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Volume 26 , Issue 2
March/April 2011

Pages 257264


The Effect of Axial and Oblique Loading on the Micromovement of Dental Implants

Matthias Goellner, Dr Med Dent, DMD/Johannes Schmitt, Dr Med Dent, DMD/Matthias Karl, Priv-Doz, Dr Med Dent, DMD, PhD/Manfred Wichmann, Prof Dr Med Dent, DMD, PhD/Stefan Holst, Priv-Doz, Dr Med Dent, DMD, PhD


PMID: 21483878

Purpose: To quantify implant displacement upon axial and oblique force application and compare the effects of bone quality using an in vitro experimental setup. Materials and Methods: One hundred ninety-two implants were inserted into artificial bone block specimens using a drill guide. Ninety-six implants were placed in soft cancellous bone and loaded in 10-N increments up to 80 N in axial and oblique (30-degree angle) directions (n = 48 in each group). The other 96 implants were inserted in dense artificial bone and loaded in axial and oblique directions in the same force increments. Three-dimensional displacement data were recorded for all implants using a noncontact optical image correlation technique based on photogrammetric principles, and the absolute displacement vector was calculated. Results: There were significant differences in the absolute implant displacement in the different bone densities over all load increments. Implant displacement was significantly higher in soft cancellous bone than in dense bone. Axial and oblique loading revealed significant differences in implant displacement in the cancellous specimens, whereas oblique loading showed increased displacement (339 47 m at 80 N) compared to axial loading (266 39 m at 80 N). However, axial and oblique loading showed no significant differences over all load increments when implants were inserted in dense specimens (absolute displacement with an 80-N load: 147 10 m axial and 126 17 m oblique). Conclusions: Bone density influenced implant displacement. The loading character (axial versus oblique) significantly influenced implant displacement in soft cancellous bone block specimens only. However, the limitation of the measured displacement values to an in vitro application that did not represent the complexity of vital bone has to be considered. Int J Oral Maxillofac Implants 2011;26:257264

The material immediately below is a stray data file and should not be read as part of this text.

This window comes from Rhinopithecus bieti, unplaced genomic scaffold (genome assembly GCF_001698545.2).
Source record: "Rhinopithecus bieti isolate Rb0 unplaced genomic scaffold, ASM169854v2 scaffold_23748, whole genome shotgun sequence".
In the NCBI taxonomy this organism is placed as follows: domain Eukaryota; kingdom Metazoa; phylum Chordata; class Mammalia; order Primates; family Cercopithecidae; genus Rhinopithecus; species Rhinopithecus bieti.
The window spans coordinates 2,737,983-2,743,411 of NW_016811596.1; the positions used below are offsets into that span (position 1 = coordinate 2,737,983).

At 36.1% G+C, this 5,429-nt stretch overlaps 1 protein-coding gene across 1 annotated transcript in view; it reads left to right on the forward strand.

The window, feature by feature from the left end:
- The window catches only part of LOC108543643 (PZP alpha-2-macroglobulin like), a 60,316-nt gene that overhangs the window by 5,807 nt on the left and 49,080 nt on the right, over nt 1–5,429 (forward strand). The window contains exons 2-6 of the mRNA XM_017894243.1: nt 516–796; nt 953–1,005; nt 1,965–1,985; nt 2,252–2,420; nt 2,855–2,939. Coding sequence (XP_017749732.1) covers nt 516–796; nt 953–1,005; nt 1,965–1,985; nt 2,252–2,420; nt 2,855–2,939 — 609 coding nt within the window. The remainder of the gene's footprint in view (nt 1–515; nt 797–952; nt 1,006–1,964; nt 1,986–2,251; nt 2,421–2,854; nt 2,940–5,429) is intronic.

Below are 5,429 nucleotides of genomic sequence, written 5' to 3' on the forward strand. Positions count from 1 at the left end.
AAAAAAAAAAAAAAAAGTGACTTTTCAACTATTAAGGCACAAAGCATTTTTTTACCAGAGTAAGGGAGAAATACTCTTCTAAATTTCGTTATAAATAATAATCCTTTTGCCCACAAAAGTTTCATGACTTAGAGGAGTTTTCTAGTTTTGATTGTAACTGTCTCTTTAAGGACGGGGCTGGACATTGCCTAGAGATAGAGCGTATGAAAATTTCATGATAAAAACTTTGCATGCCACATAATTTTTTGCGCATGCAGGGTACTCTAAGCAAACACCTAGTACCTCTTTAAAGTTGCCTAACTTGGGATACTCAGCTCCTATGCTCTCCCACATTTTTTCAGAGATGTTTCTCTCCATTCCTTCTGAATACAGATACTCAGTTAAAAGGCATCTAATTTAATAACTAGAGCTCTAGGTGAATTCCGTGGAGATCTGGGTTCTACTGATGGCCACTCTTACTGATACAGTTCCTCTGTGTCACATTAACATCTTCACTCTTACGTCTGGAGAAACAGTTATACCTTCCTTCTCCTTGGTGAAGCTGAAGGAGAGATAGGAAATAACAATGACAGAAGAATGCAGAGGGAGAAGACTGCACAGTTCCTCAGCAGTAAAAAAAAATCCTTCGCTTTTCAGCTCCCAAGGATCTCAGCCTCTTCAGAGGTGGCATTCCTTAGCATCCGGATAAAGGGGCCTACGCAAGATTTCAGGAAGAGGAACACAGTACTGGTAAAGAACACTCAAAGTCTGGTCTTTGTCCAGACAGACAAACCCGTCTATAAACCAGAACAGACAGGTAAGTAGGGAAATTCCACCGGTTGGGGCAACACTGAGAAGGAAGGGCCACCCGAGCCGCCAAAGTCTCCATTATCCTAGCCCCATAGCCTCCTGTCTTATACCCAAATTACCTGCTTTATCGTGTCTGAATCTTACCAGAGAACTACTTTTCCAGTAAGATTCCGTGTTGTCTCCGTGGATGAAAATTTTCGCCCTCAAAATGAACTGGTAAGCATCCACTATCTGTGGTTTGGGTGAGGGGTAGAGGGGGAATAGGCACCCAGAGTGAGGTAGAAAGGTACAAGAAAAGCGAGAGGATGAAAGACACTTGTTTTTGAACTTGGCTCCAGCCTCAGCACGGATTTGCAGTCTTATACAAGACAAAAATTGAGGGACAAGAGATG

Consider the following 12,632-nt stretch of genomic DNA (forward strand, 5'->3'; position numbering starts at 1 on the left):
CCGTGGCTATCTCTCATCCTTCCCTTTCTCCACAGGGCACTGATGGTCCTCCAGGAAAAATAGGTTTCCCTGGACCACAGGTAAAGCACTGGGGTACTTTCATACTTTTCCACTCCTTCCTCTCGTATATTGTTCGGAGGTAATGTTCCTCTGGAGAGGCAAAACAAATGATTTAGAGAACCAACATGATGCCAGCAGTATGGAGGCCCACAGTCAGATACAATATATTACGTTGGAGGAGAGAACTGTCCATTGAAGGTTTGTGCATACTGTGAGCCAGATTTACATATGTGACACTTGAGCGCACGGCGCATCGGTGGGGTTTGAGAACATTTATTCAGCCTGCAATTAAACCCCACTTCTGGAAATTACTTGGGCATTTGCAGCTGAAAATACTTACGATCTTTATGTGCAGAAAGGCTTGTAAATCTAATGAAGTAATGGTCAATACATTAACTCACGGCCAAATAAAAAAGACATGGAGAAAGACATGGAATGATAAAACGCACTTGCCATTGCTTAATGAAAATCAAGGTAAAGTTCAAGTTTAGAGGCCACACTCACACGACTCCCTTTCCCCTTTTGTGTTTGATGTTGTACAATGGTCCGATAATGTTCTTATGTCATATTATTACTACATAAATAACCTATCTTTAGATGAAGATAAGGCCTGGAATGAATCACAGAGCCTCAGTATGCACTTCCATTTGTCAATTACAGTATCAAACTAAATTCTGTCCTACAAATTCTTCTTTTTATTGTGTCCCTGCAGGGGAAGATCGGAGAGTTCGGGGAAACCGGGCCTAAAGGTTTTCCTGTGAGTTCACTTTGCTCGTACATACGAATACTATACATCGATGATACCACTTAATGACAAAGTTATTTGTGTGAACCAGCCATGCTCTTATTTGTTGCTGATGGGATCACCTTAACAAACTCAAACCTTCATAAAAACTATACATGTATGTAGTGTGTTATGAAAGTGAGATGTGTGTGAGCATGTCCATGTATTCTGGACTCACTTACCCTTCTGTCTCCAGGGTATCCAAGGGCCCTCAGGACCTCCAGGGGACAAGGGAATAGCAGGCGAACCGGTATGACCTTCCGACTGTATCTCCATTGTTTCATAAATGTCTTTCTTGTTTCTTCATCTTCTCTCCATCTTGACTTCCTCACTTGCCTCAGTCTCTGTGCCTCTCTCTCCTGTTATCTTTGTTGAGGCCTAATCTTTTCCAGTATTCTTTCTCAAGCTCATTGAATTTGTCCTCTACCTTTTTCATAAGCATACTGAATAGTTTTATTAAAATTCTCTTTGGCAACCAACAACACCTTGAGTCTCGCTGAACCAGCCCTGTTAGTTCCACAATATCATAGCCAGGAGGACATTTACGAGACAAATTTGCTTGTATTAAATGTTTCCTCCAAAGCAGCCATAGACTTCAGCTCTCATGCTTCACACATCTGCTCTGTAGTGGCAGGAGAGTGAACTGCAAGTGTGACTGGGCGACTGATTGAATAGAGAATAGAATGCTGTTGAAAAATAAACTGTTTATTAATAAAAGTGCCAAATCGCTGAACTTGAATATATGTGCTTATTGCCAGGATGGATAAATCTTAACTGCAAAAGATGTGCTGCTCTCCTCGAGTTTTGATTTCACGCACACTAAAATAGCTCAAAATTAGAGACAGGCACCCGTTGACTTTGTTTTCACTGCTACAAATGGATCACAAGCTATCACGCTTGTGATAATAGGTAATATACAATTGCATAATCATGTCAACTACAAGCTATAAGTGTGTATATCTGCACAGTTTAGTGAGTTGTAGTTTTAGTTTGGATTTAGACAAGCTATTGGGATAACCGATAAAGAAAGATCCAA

Key words: implant biomechanics, implant loading, optical measurement


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